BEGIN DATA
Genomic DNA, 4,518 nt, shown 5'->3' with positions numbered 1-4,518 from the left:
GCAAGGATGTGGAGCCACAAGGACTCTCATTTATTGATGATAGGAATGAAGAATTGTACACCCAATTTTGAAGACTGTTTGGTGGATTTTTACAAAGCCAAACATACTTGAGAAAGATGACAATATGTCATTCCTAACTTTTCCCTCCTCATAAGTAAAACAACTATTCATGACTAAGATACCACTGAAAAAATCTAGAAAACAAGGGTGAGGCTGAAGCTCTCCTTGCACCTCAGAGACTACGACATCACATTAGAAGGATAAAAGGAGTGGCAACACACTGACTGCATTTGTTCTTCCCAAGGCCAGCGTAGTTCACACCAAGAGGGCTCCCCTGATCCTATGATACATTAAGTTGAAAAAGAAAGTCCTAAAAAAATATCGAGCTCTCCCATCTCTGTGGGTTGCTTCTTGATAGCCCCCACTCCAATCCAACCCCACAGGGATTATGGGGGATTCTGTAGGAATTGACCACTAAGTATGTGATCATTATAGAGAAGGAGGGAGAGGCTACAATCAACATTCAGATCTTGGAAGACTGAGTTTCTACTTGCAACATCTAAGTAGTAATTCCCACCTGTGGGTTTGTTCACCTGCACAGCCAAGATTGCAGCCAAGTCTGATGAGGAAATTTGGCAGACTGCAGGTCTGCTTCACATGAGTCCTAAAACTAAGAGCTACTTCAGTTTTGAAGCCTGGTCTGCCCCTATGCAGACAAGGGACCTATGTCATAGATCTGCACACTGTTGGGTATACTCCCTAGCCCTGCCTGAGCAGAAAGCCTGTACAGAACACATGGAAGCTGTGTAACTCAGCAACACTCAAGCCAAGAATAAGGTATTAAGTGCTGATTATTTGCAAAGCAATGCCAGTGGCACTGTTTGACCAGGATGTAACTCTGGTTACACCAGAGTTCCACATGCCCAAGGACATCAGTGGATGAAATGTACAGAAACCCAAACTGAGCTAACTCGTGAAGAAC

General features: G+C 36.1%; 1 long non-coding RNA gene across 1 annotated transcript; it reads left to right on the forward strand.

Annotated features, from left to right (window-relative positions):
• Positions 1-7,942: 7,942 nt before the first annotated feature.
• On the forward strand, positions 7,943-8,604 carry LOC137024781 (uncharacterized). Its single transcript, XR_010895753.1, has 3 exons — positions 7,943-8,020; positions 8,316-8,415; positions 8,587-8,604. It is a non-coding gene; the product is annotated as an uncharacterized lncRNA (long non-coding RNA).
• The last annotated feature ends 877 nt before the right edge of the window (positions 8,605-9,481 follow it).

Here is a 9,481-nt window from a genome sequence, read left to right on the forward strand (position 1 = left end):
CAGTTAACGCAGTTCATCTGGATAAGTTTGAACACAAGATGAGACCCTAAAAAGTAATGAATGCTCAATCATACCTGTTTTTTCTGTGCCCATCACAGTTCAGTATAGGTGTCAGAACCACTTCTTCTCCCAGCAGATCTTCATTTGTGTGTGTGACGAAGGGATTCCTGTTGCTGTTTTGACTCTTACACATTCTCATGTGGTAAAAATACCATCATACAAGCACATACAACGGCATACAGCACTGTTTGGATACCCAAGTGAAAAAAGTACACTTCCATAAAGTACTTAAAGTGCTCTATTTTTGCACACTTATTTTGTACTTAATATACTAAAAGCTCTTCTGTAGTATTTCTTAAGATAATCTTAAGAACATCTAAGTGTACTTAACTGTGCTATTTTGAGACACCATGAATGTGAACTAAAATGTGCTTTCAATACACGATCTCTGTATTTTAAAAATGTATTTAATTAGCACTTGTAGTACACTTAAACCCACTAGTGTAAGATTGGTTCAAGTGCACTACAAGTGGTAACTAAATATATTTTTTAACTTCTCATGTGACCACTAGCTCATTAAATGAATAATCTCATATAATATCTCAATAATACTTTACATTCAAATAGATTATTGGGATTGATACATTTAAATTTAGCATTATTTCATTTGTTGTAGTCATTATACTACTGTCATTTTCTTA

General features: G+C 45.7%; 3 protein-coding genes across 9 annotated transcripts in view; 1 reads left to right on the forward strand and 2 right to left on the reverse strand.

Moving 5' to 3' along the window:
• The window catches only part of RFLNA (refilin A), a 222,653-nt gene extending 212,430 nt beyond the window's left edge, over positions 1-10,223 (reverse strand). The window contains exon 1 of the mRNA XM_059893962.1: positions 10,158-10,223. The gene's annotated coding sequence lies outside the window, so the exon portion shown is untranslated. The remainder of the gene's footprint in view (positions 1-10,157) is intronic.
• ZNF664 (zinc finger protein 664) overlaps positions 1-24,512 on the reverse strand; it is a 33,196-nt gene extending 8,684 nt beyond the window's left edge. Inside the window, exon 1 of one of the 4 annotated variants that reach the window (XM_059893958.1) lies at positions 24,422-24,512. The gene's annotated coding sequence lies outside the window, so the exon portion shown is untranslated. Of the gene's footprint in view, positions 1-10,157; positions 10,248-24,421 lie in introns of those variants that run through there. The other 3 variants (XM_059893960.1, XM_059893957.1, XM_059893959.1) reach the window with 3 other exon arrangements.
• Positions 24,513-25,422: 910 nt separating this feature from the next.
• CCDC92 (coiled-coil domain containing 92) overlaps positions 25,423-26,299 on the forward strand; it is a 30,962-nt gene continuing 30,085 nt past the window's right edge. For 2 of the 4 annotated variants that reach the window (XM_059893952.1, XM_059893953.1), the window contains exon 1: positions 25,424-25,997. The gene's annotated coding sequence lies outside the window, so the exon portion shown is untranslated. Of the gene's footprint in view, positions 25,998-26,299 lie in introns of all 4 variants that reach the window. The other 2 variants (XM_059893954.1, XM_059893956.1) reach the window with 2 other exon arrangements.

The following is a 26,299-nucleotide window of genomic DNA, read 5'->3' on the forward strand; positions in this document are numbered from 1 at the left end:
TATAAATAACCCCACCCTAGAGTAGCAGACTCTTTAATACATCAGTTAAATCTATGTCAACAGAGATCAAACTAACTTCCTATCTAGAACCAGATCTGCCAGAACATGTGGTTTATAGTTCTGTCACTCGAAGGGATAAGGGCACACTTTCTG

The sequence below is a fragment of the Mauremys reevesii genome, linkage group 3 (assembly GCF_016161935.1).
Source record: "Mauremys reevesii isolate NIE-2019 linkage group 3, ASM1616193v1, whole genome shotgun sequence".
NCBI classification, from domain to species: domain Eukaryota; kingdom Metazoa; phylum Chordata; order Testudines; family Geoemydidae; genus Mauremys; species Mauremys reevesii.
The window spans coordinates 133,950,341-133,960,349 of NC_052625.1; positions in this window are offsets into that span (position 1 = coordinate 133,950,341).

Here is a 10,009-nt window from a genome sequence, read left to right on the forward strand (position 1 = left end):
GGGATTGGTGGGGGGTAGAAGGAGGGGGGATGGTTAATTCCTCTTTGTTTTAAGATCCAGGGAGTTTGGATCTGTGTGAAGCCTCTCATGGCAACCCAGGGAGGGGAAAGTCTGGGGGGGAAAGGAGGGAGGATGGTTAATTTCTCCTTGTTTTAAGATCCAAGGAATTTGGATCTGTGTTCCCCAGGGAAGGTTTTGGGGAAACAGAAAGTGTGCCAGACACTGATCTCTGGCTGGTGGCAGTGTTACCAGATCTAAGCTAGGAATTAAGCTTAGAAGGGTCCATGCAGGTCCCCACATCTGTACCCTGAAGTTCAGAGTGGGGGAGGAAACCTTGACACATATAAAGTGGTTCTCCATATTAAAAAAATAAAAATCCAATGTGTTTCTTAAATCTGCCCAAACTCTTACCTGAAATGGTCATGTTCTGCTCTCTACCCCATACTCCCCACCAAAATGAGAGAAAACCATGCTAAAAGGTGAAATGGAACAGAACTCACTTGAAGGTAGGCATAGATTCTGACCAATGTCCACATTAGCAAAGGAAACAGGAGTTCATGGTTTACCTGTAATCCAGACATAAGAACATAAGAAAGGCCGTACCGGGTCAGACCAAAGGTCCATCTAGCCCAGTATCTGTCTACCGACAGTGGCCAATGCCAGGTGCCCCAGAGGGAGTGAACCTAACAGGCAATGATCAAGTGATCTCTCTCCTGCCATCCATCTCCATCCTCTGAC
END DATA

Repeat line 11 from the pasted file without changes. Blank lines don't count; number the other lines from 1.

Moving 5' to 3' along the window: